We started our build with the accessories that are easy to bolt on and add an impressive amount of glitz to the stock Sportster, a new Sportster-themed Derby Cover Kit ($34.95 MSRP) and Air Cleaner Insert ($29.95). Both are formed from die-cast aluminum, polished and chrome-plated to a mirror finish. The word “Sportster” is scripted in black and offers a distinctive contrast. Both the Insert and the Derby Cover installed easily and simply replace the stock versions. The swap is as easy as removing a series of Allen screws and adding the new hardware. No muss, no fuss, just pure chrome, baby.
The only thing easier than bolting parts and components on is sticking them on. We added a new Fuel Cap Medallion ($14.95 MSRP) complete with, what else, the word Sportster on it. Attaching the medallion was as simple as peeling off wax paper and affixing the industrial strength self-adhesive medallion to the stock fuel cap. Don’t lose any sleep on the stickiness of the medallion backing, once it’s on, it ain’t going anywhere. We tried several times to remove the medallion and it was clear that short of a miracle the medallion wasn’t parting ways with the fuel cap anytime soon.
We also added Caliper Inserts ($6.95 MSRP), which utilize the same industrial strength self-adhesive sticky tape. They come in a layered design and are chrome-plated to a mirror finish. The word “Sportster” is engraved in contrasting black to catch the eye of the casual observer. Additions such as the caliper medallions are small, but they add personality and are very inexpensive considering how much they improve the aesthetics of the bike.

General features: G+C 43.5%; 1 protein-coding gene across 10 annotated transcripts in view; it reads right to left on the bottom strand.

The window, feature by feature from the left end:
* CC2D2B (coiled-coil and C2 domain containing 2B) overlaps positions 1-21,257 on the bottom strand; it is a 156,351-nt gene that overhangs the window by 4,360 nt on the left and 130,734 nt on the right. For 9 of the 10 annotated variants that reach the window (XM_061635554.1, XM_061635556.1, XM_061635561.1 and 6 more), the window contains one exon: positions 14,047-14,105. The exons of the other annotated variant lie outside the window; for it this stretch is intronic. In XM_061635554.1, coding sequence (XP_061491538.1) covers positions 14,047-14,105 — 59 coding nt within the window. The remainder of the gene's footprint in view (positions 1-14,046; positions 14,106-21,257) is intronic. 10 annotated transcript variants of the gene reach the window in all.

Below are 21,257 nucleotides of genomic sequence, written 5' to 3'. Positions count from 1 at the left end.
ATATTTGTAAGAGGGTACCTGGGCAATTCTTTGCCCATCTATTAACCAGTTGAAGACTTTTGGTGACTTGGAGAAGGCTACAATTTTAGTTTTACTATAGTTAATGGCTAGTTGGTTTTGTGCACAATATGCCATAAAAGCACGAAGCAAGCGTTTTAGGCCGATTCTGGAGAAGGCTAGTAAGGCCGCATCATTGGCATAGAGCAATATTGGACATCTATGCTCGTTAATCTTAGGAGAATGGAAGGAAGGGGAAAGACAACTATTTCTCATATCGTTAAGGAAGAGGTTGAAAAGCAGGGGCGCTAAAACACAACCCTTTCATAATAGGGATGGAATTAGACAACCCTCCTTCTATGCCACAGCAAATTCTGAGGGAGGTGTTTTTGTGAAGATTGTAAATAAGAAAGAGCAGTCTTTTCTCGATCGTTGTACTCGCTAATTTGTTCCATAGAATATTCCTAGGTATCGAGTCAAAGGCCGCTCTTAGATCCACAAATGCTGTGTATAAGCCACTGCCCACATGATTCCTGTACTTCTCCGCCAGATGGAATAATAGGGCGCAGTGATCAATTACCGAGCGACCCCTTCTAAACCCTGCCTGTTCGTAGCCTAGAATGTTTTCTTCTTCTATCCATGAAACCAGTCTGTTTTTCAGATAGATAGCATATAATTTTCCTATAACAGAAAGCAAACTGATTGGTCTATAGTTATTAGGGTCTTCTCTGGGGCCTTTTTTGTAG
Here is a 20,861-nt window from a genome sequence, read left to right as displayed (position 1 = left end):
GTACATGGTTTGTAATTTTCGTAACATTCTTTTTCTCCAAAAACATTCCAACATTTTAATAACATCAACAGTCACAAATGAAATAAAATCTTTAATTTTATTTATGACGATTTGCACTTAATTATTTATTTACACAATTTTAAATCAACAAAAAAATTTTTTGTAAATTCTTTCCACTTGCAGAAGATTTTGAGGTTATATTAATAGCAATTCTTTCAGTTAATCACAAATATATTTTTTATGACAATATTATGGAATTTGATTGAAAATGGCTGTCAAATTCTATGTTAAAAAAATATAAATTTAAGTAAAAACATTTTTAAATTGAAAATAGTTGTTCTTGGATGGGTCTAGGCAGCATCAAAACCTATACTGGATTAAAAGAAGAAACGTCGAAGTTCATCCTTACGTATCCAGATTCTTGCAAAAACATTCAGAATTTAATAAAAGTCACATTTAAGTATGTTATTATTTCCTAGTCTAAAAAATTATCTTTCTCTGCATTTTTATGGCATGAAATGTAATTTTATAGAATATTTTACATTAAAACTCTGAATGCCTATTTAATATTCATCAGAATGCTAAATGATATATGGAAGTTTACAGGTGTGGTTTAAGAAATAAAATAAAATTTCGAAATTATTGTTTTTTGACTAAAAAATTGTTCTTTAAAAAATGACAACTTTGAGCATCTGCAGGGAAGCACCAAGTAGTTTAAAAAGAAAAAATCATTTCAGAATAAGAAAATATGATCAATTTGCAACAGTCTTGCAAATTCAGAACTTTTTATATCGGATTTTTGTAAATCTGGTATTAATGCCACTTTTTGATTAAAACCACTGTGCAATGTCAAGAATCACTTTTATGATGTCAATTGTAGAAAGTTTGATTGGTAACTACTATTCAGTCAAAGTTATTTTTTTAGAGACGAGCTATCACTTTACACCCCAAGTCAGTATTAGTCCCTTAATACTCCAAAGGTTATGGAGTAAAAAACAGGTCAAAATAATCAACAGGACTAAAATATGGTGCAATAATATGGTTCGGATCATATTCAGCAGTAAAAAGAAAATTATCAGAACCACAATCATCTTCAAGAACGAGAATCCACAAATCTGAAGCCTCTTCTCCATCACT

As good as H-Ds look on the showroom floor, the stock mid-controls are an anomaly, exhibiting more function than form. Since this is a machine whose success is predicated on looks as much as performance we thought it would be a good idea to replace the rubber coated round pegs in lieu of something a little tougher. We added a set of sick chrome and black rubber Skull Footpegs ($49.95 MSRP). Installing the pegs was a snap, but required snap-ring pliers to do the job correctly. Allen screws hold the pegs in place, horizontally, while snap rings keep them from moving vertically on the mounting post. You could struggle for hours to get the snap rings off with traditional tools, but it’s best to spend a few bucks and get the right tool for the job.